• “We CAN manage the part of it that we ARE responsible for way better than we have’

            Tom, we have some of the strongest environmental laws on the planet. That, unfortunately, are counter balanced by China and India, who have no environmental laws at all.

            And please provide links to the “documented” man made global warming

      • Another View says:

        “[S]uffering”? You want to see “suffering”? Then put all those coal miners and support workers on unemployment. Take away their means of providing their families a living. Let them lose their homes. Make them wards of the State. That’s “suffering”?

        Want more “suffering”? Shut down America’s electrical plants, which run largely on coal, because God blessed America with an abundance of coal, which is the cheapest, most reliable source to power our electric plants. See how the hospitals, businesses and homes function without coal powered electricity. See how high electric bills soar for those with electricity, not powered by coal. There’s some more “suffering” for you.

        The fact is, America’s coal miners are vital and are heroes in their industry. They are not victims, and it is disgraceful for you to treat them as such.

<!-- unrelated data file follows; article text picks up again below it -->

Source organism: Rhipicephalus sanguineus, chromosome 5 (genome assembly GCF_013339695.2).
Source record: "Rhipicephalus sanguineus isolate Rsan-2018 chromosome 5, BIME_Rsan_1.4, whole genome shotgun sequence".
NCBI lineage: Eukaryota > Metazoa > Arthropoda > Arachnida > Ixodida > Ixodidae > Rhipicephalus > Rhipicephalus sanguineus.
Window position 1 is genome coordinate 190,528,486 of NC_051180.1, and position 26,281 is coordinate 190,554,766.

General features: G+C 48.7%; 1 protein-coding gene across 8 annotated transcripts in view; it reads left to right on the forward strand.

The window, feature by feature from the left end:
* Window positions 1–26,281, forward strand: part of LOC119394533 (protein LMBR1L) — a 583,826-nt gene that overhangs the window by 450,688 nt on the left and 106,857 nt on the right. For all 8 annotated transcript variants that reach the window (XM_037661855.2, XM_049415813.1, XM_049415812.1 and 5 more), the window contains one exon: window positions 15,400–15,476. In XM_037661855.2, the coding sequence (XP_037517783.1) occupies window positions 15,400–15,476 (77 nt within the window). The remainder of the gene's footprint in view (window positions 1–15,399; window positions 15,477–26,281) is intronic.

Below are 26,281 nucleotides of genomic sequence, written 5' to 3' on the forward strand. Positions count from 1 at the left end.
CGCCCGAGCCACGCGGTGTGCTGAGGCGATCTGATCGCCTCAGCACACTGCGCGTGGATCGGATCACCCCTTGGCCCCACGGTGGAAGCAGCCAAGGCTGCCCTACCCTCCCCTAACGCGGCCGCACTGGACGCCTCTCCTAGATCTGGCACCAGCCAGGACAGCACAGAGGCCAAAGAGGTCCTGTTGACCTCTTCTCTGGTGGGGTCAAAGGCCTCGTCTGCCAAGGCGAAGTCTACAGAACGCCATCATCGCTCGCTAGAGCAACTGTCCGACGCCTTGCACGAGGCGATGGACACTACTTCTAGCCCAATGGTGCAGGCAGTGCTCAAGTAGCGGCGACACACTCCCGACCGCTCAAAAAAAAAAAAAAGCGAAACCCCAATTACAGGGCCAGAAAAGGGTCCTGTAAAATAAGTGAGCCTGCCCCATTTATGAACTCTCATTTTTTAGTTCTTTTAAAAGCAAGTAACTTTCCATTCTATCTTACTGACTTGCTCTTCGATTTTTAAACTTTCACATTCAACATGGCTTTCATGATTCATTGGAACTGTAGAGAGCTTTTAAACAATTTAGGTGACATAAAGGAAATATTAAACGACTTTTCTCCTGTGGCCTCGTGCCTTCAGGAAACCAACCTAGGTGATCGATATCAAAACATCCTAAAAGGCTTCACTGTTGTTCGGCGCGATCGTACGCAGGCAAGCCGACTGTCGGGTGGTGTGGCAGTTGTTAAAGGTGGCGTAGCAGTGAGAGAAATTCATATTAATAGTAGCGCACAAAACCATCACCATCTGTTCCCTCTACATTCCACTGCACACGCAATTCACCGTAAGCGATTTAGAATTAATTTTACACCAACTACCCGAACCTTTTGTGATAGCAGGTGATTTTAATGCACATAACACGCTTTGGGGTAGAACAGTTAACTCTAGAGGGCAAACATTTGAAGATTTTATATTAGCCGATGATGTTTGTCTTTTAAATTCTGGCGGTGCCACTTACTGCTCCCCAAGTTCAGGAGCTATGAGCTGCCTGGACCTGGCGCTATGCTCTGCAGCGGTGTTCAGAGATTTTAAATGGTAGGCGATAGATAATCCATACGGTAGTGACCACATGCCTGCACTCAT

Why don’t you just sit in the dark and celebrate wind power on a still day? Perhaps you like “suffering”; most all of us do not.

        • You are so uneducated about the destructiveness of coal mining it’s unbelievable. Do you know what black lung is? It never went away smart guy. What good is having a job if it’s killing you and leaving your family to struggle?

          • Another View says:

            I am a smart guy; smart enough to know that there is risk in life, and that there is nothing that is risk free. I also know that all the coal miners are well aware of all the dangers associated with their profession, yet they choose to do it, and we are all better for it.

            Better to have a job that’s “killing you” than living off the government dole.